- Mock Questions: Mains GS Paper-2 (Polity)
- Answer Hints/ Keypoints
Based on the Polity Current-Affairs during Aug-Sept. 2016. Answer following questions in 200 words each.
1) Examine the merits of including orphans within central list of OBCs – as suggested by the NCBC?
‘अनाथ व्यक्तिओं को केंद्र सरकार की ओ.बी.सी. लिस्ट में शामिल करने के राष्ट्रीय पिछड़ा वर्ग आयोग के सुजाव का योग्यता परिक्षण कीजिए.
Why this question: OBC demands by Patel, Jat, seems rather too loud a new item for UPSC to ask!
2) Explain “Doctrine of severability” under Article 13. Discuss how Supreme Court has utilized it the judgment on the validity of Section 2(q) of Domestic violence act.
संविधान के अनुच्छेद १३ के अंतर्गत “पृथक्करणीयता के सिध्धांत” का मतलब समजाइए. सुप्रीम कोर्टने घरेलू हिंसा संरक्षण कानून की धारा २(क्यू) के औचित्य के फैसलेमें इस सिद्धांत कैसे उपयोग किया है?- विवेचना कीजिए.
Why this question: Since the syllabus change in 2013, every year UPSC has been asking minimum 1 question related to separation of powers / SC vs Parliament
3) Discuss the significance of Section 52(1)(i) of Copyright act, 1957 in providing educated workforce to India increasing the spread of knowledge. Discuss how it has been utilized in the 2016 Supreme court judgement of Rameshwari Photocopy case?
भारत में शिक्षित कार्यबल उपलब्ध कराने एवं ज्ञान के प्रसार को बढ़ावा देने में कॉपीराइट एक्ट की धारा ५१(१)(इ) के महत्व की चर्चा कीजिए. रामेश्वरी फोटोकोपी केस में सुप्रीम कोर्ट के २०१६ के फैसलेमें इसका कैसे उपयोग हुआ है?- चर्चा कीजिए.
Why this question: UPSC GSM-3 (2013) asked similar question on Section 3(D) of Patent Law & Glivec case.
4) Discuss the Representation of People Act (RPA) -provisions related to participation of prisoners in election and legislative process. Do you think it should be amended? Justify your stand.
जनप्रतिनिधित्व कानून के अंर्तगत कैदीओ को चुनाव प्रकिया एवं विधायी प्रक्रियामें शामिल करने संबंधित प्रावधानों की चर्चा करे. क्या आपको लगता है इनमें सुधार की आवश्यकता है? अपने रुख का औचित्य सिध्द कीजिए.
Why this question: Though RPA is in syllabus, so far no direct question in Mains since 2013 + some Current Affairs developments in September 2016.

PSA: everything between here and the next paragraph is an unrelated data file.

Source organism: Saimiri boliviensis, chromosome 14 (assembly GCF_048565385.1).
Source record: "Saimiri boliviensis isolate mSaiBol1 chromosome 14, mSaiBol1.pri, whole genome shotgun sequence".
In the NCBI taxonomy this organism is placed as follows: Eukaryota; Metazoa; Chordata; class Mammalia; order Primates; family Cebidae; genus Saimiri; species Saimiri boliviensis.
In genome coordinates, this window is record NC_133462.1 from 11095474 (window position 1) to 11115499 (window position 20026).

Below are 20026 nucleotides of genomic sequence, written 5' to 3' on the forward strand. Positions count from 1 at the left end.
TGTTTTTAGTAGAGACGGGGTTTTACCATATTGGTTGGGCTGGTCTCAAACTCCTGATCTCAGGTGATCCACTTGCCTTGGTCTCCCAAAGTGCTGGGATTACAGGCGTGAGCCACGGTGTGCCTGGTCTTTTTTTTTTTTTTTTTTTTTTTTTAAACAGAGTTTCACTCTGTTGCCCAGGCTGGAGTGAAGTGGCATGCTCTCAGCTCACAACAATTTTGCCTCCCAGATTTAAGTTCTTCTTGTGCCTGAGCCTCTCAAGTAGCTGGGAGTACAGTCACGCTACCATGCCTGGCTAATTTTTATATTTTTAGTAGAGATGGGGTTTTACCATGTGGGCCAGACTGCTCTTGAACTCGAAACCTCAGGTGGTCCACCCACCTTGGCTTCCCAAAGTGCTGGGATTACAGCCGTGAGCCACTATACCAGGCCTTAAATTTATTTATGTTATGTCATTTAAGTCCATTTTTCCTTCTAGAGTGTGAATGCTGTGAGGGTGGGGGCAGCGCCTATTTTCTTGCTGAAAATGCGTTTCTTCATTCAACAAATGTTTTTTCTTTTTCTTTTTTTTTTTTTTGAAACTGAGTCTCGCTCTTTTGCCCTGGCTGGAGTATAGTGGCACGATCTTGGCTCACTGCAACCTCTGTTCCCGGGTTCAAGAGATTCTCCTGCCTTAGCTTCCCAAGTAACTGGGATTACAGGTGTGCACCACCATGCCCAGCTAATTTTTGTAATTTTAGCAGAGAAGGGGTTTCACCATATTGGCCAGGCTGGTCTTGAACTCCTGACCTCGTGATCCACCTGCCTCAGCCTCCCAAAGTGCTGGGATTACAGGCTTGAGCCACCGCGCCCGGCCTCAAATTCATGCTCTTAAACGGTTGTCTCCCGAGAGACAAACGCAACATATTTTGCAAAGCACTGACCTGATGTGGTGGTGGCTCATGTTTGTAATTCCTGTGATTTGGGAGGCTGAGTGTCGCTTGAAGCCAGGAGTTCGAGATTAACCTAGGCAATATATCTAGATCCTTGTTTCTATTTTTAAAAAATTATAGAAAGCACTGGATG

Mains Answer writing is not a rocket science because even if it was- there is not enough time either at present or in the actual exam hall to apply it!
But since these are descriptive papers so the standard formula of liberal arts /humanities applies i.e.
- introduction: Definition, Origin or (grim) Data
- body: feature, pro, con, reform etc. Separate paragraphs / headings for each sub-questions.
- conclusion: though nature of UPSC questions is such that there is not sufficient time / opportunity to think of proper conclusion. so, in real exam, the answers mostly show start and end at “body” only.
The question was as following
Examine the merits of including orphans within central list of OBCs – as suggested by the NCBC?
First understand the meaning of the phrase “Merit(s) of”:
- Advantages / benefits.
- Is it worth pursuing? has anyone done / recommended this in past?
- Is it substantial enough to get passed in parliament / win in court?
Since we don’t know what angle(s) the examiner expected- so have to cover all three. Only talking about ‘pro/con’ will be shallow.
Introduction (start with Constitutional provision)
- Art.15/*: State can make provisions for advancement of any socially and educationally backward classes of citizens;
- Art.340/*: President empowered to make commission that’ll give recommendations;
- Recently, NCBC sent resolution to include Orphans in Central-OBC list (2016, Sept.)
Merits of pursuing
- Orphans already included in some State OBC list (TN, Rajasthan and Telangana)- because not having parents puts them at disadvantage.
- OBC status ensures them equal opportunity in education, public-sector employment; and handholding through scholarship, grant, finance, subsidies.
- Less Emotional distress and Juvenile delinquency.
- 27% pie gets smaller for other castes- so political opposition.
- NCBC recommended OBC status for Transgenders, and SC also ordered the same.
- Yet, Transgender bill in lok Sabha- no mention of reservation. Same may happen for orphans.
- There is a need to move away from caste-centric definition of backwardness (said SC while quashing Jat-OBC).;
- NCBC’s resolution is a welcome-step in that direction, but, political consensus will be required.
Done in ~150 words.
Introduction (start with “origin” in Constitution)
- Article 13 of the Constitution mandates that the state shall not make any law which takes away fundamental rights.
- Otherwise, Judiciary can void the offending law -fully or partly -according to the extent of damage to fundamental rights.
Since question has two subquestions, so we’ve to make two subheadings / two-paragraphs
Doctrine of Severability
- “Doctrine of severability” – means judiciary has the power to ‘divide/separate’ the unconstitutional parts of a law, while keeping the remaining part of that law as valid.